Tuesday, November 12, 2019

Comments by oldhead

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  • There are several dictionary definitions (though even dictionaries can reflect a bias). One can “put an end to” something without specifically outlawing it, though there are aspects of psychiatric practice which should be outlawed. So not all abolitionist-minded people support a decree abolishing psychiatry (though some would if they thought it were possible).

  • We are not islands and need more than. “support”, why would that be a substitute for a revolution? Why either or?

    My point too if I understand you — but this is the way the struggle is often framed, as “political” and “support” wings rather than support being incorporated into the real struggle, which is political.

    Many are guilt tripped by the idea that to oppose psychiatry they must “provide an alternative,” which is b.s. on several levels. What it implies is that before we expose psychiatry’s false claims to provide solutions to people’s problems, we must provide our own “alternative” false claims — because as long as we’re locked into this system there are no true solutions, so if we want to talk metaphorically about “psychic wounds” we must recognize that the most we can do for one another pending the revolution is provide “psychic band-aids.”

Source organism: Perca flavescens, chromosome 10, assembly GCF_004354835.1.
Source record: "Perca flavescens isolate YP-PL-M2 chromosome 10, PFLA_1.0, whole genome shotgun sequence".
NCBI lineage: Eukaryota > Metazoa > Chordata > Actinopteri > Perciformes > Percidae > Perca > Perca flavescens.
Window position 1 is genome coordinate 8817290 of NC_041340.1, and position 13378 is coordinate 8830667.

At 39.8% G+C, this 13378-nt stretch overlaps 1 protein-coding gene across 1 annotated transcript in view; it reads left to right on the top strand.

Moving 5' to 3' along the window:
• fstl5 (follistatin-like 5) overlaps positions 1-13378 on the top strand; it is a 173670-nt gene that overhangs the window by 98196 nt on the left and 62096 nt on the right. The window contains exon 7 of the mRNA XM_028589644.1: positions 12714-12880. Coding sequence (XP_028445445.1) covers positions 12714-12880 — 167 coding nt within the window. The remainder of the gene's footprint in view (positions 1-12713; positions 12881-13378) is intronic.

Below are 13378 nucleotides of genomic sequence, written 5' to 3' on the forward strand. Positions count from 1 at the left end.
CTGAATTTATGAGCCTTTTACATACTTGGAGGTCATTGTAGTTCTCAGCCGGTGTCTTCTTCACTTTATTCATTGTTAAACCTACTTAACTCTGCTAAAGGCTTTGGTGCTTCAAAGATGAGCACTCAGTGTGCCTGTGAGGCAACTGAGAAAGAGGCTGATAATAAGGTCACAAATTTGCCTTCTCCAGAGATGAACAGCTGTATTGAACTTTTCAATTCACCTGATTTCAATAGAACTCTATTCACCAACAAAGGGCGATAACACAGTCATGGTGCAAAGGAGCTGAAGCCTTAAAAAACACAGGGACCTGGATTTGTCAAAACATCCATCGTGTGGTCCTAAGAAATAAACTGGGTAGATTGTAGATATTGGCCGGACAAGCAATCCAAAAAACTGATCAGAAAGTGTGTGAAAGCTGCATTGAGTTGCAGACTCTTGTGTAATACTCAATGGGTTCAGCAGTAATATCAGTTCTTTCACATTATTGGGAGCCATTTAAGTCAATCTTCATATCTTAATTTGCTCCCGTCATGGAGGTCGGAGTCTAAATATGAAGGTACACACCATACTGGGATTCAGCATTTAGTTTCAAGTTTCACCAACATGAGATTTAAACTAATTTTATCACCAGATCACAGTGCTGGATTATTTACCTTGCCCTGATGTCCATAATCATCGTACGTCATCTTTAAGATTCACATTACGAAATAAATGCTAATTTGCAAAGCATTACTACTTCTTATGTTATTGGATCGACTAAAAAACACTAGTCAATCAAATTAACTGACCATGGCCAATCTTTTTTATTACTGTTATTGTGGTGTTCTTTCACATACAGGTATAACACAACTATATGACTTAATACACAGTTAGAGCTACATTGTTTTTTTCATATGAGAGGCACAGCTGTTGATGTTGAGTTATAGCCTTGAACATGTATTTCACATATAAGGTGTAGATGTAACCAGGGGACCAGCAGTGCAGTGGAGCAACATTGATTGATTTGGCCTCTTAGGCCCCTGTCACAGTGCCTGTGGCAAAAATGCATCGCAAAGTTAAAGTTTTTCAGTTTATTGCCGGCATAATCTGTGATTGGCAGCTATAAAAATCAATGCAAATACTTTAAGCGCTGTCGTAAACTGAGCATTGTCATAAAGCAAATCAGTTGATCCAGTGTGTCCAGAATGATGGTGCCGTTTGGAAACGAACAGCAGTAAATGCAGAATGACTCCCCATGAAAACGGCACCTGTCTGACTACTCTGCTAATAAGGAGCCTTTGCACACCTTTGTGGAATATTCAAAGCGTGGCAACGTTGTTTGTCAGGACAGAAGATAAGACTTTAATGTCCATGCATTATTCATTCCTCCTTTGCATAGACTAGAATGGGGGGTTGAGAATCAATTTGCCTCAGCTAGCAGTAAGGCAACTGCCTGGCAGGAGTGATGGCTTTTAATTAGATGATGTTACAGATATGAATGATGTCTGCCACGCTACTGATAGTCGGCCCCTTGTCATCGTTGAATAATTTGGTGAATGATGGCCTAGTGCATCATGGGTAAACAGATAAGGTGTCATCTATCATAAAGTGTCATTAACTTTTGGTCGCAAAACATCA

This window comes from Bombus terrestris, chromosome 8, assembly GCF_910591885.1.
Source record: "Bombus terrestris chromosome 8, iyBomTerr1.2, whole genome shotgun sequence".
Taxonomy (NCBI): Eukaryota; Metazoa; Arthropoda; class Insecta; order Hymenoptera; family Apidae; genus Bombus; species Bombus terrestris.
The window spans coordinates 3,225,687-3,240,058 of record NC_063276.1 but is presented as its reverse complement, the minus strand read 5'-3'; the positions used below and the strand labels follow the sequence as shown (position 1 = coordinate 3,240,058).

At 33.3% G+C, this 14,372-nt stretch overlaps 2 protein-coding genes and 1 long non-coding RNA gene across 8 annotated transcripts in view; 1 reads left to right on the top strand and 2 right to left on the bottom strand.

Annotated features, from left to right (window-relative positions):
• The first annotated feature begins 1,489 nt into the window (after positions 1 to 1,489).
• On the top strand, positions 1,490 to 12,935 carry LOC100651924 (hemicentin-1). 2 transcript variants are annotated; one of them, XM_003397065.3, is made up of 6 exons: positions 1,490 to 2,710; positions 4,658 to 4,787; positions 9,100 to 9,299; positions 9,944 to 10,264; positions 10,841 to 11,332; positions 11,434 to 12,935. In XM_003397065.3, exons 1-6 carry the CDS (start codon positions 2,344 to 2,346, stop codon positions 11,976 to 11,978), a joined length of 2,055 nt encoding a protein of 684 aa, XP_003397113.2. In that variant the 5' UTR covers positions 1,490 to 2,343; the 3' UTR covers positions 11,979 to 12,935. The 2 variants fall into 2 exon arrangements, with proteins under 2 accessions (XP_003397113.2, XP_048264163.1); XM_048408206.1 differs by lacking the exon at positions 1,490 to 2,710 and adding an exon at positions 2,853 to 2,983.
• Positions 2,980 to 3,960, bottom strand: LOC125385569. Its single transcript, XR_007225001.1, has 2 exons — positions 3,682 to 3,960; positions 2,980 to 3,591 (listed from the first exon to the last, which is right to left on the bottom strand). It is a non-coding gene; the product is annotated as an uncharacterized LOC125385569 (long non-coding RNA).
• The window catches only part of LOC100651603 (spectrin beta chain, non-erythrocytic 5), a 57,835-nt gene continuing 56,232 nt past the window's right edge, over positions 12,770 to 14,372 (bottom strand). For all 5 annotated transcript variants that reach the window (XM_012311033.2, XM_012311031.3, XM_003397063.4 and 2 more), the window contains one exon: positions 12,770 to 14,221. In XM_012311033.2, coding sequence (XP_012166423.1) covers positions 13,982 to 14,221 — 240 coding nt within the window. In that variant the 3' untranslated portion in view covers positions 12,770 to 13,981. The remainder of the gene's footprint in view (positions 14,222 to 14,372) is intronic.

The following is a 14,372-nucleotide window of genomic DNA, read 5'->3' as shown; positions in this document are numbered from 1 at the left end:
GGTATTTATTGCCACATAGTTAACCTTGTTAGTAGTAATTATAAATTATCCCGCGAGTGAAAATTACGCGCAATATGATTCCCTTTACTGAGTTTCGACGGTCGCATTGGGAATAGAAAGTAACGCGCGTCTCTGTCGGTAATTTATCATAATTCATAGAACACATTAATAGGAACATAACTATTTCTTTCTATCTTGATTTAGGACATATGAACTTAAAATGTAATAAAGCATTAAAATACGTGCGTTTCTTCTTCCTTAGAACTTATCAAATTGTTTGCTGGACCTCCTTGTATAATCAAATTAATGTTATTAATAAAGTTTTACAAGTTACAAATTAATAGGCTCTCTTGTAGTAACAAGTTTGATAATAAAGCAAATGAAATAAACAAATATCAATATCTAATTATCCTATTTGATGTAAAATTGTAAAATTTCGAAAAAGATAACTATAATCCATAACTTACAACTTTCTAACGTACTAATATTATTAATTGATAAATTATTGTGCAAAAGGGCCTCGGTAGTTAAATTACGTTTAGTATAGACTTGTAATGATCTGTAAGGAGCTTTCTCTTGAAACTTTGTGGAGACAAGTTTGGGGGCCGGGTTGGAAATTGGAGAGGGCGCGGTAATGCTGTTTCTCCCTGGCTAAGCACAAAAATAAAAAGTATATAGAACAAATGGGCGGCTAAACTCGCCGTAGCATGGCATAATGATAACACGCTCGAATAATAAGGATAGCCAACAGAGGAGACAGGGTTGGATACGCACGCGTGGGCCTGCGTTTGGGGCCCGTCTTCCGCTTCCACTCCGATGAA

The solution is revolution — at least as the first step. And this segues nicely into the discussion in Megan Wildhood’s review of Susan R’s own book…

  • My point is that real support is part of the process of living an interacting with our networks of family & friends & colleagues, and comes as part of being part of an organic process and working towards to same or similar goals. The fact that this does not exist for many is an indictment of the system, not of those who seek human contact and support via alienated processes such as “psychotherapy” — which may or may not be a good thing for a particular individual depending on the situation. But even in the best of circumstances this is an alienated way of interacting.

    This is not to “rebut” anything you say, just to interject a few thoughts.

  • It may be a chicken-egg situation to some degree. But what the ruling class “allows” is a function of the people’s determination to resist it. That’s the subjective factor — i.e. it’s up to us. Psychiatry is one of capitalism’s main props, so as the MC5 once famously sang, let’s “kick out the jams”!

  • Wow Megan! I’m afraid I’m going to respond in small bits.

    I have exchanged occasional sporadic correspondence with Susan. I remember in particular that we joined in encouraging RW and MIA to publish an account of the emotional and psychic suffering among the residents of occupied Palestine, as a balance to RW’s extensive article based on his experiences in the state of Israel. Anyway it never happened. The point is, I respect her work.